Luke Wilson on playing Ren McCormack in Footloose at Pitlochry: 'He goes up against obstacles and burns them out'

Actor Luke Wilson is stepping into Kevin Bacon’s dancing shoes as outsider Ren in a new production of Footloose at Pitlochry Festival Theatre. ‘If Ren was an element he would be fire,” he tells Mark Fisher

Footloose is remembered as the heart-throb musical that was not Dirty Dancing. It was the one that cemented the reputation of a 26-year-old Kevin Bacon, with his white T-shirt, tight jeans and $1,500 spiky haircut. “The energy raised during the finger-snapping dance numbers is infectious,” said one reviewer.

Bacon played Ren McCormack, the city kid who moves from Chicago to sleepy Bomont and is aghast to find the town council has outlawed dancing. The ban came in after the local minister’s son died in a drink-drive accident following a wild night out. Thanks to his charisma – and cool moves – Ren gets the bylaw overturned and the town on its feet again. Cue big chorus number.

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With the insistent theme tune by Kenny Loggins and a soundtrack including Let’s Hear It For The Boy by Deniece Williams and Holding Out For A Hero by Bonnie Tyler, Footloose has 1980s written all over it.

Luke Wilson PIC: Fraser BandLuke Wilson PIC: Fraser Band
Luke Wilson PIC: Fraser Band

But, says director Douglas Rintoul, as he prepares to stage the musical at Pitlochry Festival Theatre, you would be underestimating the show if you were to write it off as some kind of nostalgic throwback. “Because it’s now 40 years old and the music is so iconic, we think it’s all a bit glitzy and 80s, but it’s not,” he says. “When I looked at the Bomont community – which they capture brilliantly in the film – I was keen to restore what it is. It is an uplifting narrative about overcoming loss and grief.”

Filling the shoes of Kevin Bacon is Luke Wilson who, after earning his stripes at the RSC and the National Theatre, is thrilled to be taking on such a central role. “It’s exciting and challenging,” says the actor. “There is a technical stretch in terms of athleticism, stamina and reconnecting with the musical form. I’ve done plays recently and they’re a different sport.”

He adds: “Good shows do two things: you can have a serious conversation and present it as a comedy or you can have deep, dark themes about humanity and present it in the form of musical theatre. Music can express a part of human emotion that is better expressed through song.”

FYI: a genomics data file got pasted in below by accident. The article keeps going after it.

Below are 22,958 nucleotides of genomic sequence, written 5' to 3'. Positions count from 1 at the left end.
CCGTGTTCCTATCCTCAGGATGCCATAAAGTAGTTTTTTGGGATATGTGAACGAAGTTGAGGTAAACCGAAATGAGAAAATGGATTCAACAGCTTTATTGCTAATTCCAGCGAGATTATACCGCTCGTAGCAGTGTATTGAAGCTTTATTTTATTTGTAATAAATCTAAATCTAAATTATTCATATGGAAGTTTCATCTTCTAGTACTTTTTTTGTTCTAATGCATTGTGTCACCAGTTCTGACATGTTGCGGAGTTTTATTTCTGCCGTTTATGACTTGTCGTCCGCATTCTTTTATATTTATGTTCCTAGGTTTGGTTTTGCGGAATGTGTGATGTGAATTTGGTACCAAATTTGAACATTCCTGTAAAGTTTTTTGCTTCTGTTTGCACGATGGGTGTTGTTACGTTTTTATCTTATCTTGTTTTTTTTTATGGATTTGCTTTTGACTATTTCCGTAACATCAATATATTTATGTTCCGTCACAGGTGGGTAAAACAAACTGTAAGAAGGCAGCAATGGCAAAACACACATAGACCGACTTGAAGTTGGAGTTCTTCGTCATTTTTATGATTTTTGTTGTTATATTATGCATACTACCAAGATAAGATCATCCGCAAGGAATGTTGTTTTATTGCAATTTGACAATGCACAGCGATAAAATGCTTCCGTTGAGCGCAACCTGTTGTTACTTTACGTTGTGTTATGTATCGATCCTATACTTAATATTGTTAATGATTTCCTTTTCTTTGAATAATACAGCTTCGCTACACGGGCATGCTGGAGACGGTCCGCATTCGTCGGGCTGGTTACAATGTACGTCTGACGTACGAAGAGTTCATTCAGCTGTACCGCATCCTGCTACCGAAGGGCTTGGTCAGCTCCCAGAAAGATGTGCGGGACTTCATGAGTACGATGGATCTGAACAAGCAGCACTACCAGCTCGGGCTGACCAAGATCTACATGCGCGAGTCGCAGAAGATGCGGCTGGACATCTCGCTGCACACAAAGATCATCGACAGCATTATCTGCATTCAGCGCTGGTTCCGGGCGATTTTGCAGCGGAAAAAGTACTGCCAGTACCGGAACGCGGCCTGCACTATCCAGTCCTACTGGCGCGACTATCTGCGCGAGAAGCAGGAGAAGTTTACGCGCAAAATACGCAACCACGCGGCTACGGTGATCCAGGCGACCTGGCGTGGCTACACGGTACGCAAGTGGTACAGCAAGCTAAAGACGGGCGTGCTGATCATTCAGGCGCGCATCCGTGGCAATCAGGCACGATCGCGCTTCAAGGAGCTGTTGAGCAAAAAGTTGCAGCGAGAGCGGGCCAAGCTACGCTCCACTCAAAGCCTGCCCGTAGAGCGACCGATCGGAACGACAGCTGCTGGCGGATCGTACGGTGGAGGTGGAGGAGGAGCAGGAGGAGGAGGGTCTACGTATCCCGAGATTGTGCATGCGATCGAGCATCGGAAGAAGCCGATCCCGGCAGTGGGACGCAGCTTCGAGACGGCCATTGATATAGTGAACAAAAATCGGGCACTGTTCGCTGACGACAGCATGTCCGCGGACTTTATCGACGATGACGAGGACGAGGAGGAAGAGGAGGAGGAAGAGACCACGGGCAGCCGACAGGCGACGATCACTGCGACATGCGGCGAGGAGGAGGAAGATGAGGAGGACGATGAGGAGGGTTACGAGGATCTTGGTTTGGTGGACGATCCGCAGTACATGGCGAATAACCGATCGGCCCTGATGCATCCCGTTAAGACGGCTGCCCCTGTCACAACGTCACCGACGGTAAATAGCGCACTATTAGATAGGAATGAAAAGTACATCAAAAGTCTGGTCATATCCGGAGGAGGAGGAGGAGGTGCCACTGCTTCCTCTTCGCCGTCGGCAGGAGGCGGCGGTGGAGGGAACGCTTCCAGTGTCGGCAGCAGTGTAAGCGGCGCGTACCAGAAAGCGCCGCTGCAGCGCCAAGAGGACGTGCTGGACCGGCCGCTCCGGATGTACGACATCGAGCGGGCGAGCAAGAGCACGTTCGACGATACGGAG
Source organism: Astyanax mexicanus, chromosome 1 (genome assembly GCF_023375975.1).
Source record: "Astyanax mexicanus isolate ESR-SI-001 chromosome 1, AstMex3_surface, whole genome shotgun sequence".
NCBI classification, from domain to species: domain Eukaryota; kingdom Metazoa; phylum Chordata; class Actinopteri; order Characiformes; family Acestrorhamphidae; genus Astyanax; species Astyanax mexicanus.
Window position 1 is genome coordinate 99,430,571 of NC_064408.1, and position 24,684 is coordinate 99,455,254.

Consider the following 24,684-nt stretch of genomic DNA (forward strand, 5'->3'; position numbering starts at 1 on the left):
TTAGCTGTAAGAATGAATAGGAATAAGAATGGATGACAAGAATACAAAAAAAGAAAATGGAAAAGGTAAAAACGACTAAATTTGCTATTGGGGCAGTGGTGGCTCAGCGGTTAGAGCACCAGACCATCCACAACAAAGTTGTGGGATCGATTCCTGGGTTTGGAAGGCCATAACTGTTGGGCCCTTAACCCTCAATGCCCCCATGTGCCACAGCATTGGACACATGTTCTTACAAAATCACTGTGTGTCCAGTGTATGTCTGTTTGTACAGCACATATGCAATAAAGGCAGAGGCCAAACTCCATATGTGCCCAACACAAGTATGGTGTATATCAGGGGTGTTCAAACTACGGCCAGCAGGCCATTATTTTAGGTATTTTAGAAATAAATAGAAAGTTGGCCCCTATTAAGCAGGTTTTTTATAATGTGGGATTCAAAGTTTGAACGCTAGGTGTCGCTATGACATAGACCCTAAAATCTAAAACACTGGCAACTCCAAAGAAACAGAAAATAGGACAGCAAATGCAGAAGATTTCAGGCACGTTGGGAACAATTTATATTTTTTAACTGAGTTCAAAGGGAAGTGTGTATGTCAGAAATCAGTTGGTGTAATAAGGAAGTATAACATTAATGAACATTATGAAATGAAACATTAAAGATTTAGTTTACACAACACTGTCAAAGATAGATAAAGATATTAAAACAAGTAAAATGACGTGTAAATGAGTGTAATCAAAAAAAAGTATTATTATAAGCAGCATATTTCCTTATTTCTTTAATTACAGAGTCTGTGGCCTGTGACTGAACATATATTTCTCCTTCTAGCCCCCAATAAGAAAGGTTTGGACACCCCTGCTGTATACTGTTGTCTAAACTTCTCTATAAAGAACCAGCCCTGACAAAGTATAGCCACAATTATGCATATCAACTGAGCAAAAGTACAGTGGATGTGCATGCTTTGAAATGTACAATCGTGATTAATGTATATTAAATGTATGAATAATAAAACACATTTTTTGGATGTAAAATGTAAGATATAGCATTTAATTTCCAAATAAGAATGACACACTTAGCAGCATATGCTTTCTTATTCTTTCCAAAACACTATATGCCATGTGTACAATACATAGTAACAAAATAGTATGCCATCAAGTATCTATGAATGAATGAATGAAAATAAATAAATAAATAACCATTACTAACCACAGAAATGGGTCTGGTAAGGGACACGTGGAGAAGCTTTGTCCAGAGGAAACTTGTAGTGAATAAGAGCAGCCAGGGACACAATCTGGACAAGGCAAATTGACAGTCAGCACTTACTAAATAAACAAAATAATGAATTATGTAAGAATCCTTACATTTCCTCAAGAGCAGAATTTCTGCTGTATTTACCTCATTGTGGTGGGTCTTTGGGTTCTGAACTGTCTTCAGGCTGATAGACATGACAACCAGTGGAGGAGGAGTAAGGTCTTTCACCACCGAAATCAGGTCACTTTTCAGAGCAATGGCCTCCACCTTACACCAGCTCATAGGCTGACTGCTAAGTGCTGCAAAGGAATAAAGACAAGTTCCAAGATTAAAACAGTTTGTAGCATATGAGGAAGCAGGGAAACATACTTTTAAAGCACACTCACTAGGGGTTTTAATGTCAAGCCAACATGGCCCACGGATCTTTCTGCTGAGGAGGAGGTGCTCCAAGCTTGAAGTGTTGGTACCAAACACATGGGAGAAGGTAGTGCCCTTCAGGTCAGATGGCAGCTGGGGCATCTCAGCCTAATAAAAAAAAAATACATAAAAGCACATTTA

The production, which later transfers to the New Wolsey Theatre in Ipswich where Rintoul is artistic director, features a cast of actor-musicians, many of whom also star this season in Beautiful: The Carole King Musical. Away from the West End, such ensemble-driven musicals on the intimate scale offered by Pitlochry Festival Theatre can have a direct, human quality all of their own.

“At the heart of Footloose are very domestic relationships,” says Rintoul, whose previous productions in Scotland include David Greig’s Europe at Dundee Rep. “When you strip away the scale, it focuses a lens on that narrative. At Pitlochry, the size of the stage and the relationship with the audience makes it so explosive when you translate those big musicals into the smaller space.”

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Arriving from the big city, Ren McCormack is a classic outsider, the stranger whose appearance is a catalyst for change. “I’m always attracted to stories of otherness,” says Rintoul. “It’s about what happens when this person brings a different lens to that community. I was surprised at how resonant it feels: culture wars, suppression of youth voice, banning books… it feels incredibly apposite in terms of what’s going on today.”

Wilson, who is too young to have experienced the 1980s for himself, is fascinated by the way popular music emerged from the underground and went mainstream. He agrees with Rintoul that it gives his character an extra edge.

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“I had a 1980s aesthetic in my mind but when I went to research it, I found out so many interesting things that were happening at the time in terms of the internet, fashion and socially in the United States,” he says. “For my Ren, there’s a specific club in Chicago in the 1980s where he would have partied, which was Medusa, so I’ve been thinking about the music at that time. In the 1980s, house was massive and it was born around the Chicago area for outsiders and misfits. You had homosexuals, black people and people who were social outsiders who came together and formed this genre and it was for those people in the clubs. My version of Ren would have been in that environment, informed by music and the people who were part of that scene.”

Wilson’s approach emphasises the contrast between the streetwise boy from Chicago and a town that, visually at least, is stuck in the 1970s or even the 60s. “It is an incredibly conservative community,” says Rintoul. “What we’re doing is taking it back to the film which, obviously, has those big dance sequences, but it doesn’t have a glitzy aesthetic. It is much more nuanced.”

Of course, to have the right impact, he needed a charismatic actor to take on the lead role. “Luke quite naturally has the exuberance and energy of Ren, and then a facility for vulnerability,” says Rintoul. “Ren is a complicated character because he is dynamic and witty, but holding an incredible sense of loss and is then presented with an enormous amount of obstacles. Luke naturally has those skills, can move very brilliantly and has an amazing voice.”

Sitting next to him, Wilson is flattered by the compliment and pays it back to the character himself. “If Ren was an element he would be fire,” he says. “He goes up against obstacles and he burns them out. I have an affinity with that.”

Footloose, Pitlochry Festival Theatre, 31 May until 26 September